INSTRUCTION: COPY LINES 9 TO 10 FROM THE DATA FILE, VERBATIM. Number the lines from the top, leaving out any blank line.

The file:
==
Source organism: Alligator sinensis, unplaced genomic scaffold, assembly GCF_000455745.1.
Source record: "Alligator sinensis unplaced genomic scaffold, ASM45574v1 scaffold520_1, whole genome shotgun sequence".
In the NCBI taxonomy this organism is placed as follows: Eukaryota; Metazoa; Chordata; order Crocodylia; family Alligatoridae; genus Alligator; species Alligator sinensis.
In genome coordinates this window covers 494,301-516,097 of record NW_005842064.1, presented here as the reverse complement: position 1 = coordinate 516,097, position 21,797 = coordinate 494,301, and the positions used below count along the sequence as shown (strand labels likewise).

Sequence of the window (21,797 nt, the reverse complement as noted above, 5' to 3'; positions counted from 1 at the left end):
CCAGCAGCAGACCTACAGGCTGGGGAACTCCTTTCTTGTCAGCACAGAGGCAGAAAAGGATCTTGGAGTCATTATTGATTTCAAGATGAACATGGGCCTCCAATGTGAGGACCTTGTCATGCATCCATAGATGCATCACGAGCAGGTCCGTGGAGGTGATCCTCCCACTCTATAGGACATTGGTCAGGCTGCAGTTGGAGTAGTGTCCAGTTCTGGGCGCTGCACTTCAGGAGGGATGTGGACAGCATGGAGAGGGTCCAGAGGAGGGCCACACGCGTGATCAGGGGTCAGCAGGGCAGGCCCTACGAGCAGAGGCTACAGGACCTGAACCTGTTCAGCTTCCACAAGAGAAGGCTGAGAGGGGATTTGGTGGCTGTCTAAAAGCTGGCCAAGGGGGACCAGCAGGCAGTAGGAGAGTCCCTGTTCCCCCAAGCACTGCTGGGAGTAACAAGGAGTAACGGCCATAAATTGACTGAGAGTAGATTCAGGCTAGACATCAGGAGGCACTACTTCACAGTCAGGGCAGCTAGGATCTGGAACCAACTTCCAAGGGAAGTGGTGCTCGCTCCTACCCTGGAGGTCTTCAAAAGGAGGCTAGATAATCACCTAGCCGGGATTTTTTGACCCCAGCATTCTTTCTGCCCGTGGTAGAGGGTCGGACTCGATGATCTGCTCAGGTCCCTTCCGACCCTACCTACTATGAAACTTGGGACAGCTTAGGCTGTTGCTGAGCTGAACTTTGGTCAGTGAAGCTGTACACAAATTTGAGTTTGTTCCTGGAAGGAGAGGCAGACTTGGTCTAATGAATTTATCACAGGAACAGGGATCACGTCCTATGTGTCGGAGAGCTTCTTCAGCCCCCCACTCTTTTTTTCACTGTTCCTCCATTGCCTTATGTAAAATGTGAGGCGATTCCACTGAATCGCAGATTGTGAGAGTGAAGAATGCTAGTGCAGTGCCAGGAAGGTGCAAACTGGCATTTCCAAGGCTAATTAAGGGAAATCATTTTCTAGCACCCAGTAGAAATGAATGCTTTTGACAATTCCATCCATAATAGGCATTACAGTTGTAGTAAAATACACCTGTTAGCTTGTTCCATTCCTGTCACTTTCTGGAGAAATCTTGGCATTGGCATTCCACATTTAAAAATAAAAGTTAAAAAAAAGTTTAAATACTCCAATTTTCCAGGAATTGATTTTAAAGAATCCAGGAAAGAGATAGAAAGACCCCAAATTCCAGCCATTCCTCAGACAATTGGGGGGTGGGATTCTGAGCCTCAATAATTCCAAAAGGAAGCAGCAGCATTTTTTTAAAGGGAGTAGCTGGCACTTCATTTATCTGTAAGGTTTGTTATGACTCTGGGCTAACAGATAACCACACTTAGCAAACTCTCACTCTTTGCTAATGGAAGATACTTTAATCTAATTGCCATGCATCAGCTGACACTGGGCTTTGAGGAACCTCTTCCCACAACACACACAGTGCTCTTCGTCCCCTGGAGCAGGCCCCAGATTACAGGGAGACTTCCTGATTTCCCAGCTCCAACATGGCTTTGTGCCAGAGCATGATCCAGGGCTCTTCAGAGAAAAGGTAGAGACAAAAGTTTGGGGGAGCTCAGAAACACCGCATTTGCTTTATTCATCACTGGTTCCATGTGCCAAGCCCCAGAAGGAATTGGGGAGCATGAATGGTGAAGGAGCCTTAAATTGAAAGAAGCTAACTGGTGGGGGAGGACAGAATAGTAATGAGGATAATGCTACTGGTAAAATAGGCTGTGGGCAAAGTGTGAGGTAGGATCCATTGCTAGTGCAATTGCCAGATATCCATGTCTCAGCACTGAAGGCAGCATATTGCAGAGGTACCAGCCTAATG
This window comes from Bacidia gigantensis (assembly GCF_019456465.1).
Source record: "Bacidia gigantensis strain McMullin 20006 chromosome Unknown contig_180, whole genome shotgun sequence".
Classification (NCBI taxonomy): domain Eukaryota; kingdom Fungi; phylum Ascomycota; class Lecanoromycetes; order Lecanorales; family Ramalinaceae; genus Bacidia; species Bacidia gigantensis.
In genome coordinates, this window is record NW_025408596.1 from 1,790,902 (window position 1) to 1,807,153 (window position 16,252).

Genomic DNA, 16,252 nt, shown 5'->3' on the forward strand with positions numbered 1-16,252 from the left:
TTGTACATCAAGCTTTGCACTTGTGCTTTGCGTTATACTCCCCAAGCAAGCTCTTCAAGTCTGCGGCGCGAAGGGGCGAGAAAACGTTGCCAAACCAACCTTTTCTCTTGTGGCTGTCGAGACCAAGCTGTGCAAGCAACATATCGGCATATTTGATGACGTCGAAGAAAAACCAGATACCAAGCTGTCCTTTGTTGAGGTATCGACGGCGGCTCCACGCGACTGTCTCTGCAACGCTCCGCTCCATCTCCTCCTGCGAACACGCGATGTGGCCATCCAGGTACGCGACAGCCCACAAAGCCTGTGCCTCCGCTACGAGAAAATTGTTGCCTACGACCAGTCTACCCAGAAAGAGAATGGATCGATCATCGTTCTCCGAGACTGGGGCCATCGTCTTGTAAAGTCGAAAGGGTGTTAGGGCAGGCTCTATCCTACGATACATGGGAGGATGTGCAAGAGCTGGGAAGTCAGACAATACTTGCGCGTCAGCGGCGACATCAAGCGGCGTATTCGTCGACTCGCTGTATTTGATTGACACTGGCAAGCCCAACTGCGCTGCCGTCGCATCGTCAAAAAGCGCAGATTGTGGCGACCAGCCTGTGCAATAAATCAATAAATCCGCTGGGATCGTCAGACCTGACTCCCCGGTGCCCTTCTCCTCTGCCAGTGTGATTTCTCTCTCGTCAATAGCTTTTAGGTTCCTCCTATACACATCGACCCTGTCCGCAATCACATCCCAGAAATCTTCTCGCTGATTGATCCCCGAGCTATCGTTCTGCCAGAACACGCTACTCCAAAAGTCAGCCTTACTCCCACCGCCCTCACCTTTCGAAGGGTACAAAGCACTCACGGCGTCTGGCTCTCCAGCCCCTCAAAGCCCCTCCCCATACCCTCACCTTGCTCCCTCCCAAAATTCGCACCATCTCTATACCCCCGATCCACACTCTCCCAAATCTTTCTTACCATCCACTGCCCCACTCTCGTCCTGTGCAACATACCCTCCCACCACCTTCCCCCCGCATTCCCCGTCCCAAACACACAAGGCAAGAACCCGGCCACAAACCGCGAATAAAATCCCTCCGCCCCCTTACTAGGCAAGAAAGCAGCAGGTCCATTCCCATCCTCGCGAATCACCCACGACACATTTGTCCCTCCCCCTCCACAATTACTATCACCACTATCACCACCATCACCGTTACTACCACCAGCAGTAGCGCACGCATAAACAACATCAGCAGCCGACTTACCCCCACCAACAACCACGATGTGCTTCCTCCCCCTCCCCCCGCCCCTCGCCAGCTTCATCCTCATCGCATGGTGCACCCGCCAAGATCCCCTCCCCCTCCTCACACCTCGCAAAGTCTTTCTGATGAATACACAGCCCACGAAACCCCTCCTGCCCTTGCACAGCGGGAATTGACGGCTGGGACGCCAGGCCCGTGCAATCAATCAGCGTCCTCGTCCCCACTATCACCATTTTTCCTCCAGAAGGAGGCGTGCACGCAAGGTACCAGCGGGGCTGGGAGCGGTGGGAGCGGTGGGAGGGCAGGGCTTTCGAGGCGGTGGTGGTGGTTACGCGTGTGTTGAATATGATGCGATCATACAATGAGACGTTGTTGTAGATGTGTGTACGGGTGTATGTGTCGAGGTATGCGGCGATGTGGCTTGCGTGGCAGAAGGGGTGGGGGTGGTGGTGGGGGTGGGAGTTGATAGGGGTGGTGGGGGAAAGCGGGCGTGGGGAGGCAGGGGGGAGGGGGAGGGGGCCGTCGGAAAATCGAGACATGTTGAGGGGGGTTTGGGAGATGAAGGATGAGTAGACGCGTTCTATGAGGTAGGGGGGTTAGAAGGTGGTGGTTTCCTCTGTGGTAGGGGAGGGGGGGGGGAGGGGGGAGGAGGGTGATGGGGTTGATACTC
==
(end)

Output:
Classification (NCBI taxonomy): domain Eukaryota; kingdom Fungi; phylum Ascomycota; class Lecanoromycetes; order Lecanorales; family Ramalinaceae; genus Bacidia; species Bacidia gigantensis.
In genome coordinates, this window is record NW_025408596.1 from 1,790,902 (window position 1) to 1,807,153 (window position 16,252).